This carbon-dioxide recycling plant could do a job-share with trees

The picture above shows a system that Canadian startup Carbon Engineering hopes will one day reduce the amount of carbon dioxide in the atmosphere. The behemoth is designed to recycle carbon dioxide in the atmosphere, doing the job of trees in environments where plant life struggles to survive – and taking up 1,000 times less land in the process.

Acting as a kind of carbon dioxide recycling plant, the huge fan system will suck CO2 out of the air. The idea, according to Carbon Engineering, is to combine this with hydrogen to produce hydrocarbon fuel to power vehicles. When this recycled fuel has been burned off, it will be sucked up by the fans, restarting the cycle.

There are, however, some significant hurdles to overcome before such a system can be scaled up to the level at which it would have a significant impact on the amount of CO2 in the atmosphere.

The first is that the system demonstration plant will capture less than 500 tonnes of CO2 a year. While that sounds like a lot, it is equivalent only to the emissions of 33 “average” Canadians. That said, the system could be scaled up by a factor of 20,000, compensating for some 660,000 Canadians. That sounds a bit more like it, albeit still a drop in the ocean on a planet of seven billion people.carbon_recycling_diagram

A far greater hurdle is the cost involved. To process carbon dioxide, you first need to heat it to 400C. Doing so is hugely expensive. Essentially, the project requires billions of pounds of investment for something that may offer no financial return at all – at least, not initially.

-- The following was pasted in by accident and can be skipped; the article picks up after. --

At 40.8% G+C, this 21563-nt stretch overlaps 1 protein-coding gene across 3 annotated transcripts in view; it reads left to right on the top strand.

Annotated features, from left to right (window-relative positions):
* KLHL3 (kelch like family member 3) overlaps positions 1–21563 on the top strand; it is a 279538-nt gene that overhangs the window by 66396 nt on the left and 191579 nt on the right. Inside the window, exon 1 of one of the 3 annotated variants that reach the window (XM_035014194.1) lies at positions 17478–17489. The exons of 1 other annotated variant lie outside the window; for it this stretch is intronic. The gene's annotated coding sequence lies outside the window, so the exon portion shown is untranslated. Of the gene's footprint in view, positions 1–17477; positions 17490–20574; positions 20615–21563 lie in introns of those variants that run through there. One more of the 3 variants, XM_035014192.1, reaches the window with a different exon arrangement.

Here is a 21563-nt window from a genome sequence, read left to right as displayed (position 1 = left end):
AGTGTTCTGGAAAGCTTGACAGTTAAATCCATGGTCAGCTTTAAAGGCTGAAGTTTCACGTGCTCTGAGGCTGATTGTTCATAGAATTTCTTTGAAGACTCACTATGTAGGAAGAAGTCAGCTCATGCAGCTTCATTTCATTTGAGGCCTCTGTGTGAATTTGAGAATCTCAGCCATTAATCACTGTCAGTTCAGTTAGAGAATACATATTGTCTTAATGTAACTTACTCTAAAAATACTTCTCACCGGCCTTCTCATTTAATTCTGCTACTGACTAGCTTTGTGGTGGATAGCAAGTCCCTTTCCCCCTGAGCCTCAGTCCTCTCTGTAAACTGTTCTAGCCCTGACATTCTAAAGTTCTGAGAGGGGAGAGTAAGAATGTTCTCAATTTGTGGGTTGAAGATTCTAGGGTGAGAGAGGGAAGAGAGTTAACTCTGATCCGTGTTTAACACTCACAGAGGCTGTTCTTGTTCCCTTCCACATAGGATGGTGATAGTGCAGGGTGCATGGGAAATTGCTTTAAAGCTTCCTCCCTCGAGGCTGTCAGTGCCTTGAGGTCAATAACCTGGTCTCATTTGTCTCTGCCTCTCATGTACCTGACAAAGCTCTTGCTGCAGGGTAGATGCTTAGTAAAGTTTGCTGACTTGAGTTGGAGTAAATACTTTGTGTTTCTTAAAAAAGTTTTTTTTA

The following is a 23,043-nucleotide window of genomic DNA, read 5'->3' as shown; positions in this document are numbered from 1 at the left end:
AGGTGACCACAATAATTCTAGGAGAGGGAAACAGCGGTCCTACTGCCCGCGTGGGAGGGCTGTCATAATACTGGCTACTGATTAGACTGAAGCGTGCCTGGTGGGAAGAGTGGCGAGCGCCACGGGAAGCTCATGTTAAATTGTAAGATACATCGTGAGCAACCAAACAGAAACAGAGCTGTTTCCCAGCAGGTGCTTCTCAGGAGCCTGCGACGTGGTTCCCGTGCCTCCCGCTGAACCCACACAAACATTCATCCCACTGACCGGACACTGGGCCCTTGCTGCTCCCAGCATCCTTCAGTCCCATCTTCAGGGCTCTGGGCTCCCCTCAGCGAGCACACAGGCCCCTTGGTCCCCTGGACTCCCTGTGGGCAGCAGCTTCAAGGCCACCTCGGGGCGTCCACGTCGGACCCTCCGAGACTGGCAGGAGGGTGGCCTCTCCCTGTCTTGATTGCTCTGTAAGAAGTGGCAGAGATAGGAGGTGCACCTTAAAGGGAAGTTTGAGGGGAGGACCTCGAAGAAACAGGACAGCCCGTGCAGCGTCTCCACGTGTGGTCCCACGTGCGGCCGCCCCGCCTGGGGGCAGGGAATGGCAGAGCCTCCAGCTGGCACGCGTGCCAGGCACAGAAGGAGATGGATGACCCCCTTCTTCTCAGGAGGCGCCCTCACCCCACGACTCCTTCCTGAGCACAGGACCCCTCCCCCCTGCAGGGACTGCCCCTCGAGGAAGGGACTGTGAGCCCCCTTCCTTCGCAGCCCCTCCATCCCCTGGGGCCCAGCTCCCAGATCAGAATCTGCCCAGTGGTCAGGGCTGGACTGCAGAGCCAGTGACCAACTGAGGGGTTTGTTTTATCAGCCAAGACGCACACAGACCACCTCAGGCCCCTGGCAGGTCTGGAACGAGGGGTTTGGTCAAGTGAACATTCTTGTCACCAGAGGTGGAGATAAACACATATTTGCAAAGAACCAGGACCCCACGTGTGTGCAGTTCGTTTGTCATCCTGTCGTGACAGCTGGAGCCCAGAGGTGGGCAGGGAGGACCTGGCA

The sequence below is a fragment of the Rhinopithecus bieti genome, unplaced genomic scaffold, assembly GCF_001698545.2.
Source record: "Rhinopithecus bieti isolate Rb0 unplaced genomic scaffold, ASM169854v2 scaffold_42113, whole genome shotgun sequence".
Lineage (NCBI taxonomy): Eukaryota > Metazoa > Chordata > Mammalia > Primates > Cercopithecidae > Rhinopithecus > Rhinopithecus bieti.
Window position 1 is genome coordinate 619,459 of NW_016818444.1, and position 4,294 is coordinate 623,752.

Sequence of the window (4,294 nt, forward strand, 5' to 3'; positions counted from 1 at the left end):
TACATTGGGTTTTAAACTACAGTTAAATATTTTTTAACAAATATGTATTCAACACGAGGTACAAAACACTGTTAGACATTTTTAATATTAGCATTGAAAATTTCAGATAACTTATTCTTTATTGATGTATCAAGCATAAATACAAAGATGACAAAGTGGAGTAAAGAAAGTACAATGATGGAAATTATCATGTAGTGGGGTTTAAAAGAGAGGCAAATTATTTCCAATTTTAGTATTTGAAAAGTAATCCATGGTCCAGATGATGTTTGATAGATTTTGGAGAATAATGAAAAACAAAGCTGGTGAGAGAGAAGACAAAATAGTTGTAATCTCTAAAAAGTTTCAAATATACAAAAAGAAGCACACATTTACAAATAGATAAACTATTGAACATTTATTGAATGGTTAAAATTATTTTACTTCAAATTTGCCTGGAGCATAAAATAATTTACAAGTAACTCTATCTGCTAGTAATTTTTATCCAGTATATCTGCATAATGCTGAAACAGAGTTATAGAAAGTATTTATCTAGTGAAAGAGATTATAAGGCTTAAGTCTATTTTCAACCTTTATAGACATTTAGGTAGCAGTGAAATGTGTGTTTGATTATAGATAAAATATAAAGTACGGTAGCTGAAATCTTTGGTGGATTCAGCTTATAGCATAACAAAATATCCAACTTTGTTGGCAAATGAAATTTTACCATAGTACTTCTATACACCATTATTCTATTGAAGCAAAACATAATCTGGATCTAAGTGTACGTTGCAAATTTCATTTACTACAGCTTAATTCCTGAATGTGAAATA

Few would deny that reducing the CO2 in the atmosphere would be beneficial to the planet. Sadly, governments need more than green feelgoods to stump up the cash – which is why Carbon Engineering’s dream of recycling the CO2 into hydrocarbon fuel is a plus point for the initiative.

The problem is that the cost-effective fuel-production part of the equation needs heavy funding to prove it works; but without the guarantee of fuel, governments are unlikely to invest. This is why systems such as this – as well as the likes of Climeworks and Global Thermostat – are funded by private-sector investment for the time being.

If the systems can be financially supported by the private sector long enough for fuel creation to become a cost-effective reality, the hope is that the powers that be will be tempted to foot the bill, at which point we might see these fan setups popping up everywhere.

You can get the full explanation from Carbon Engineering in the video below.

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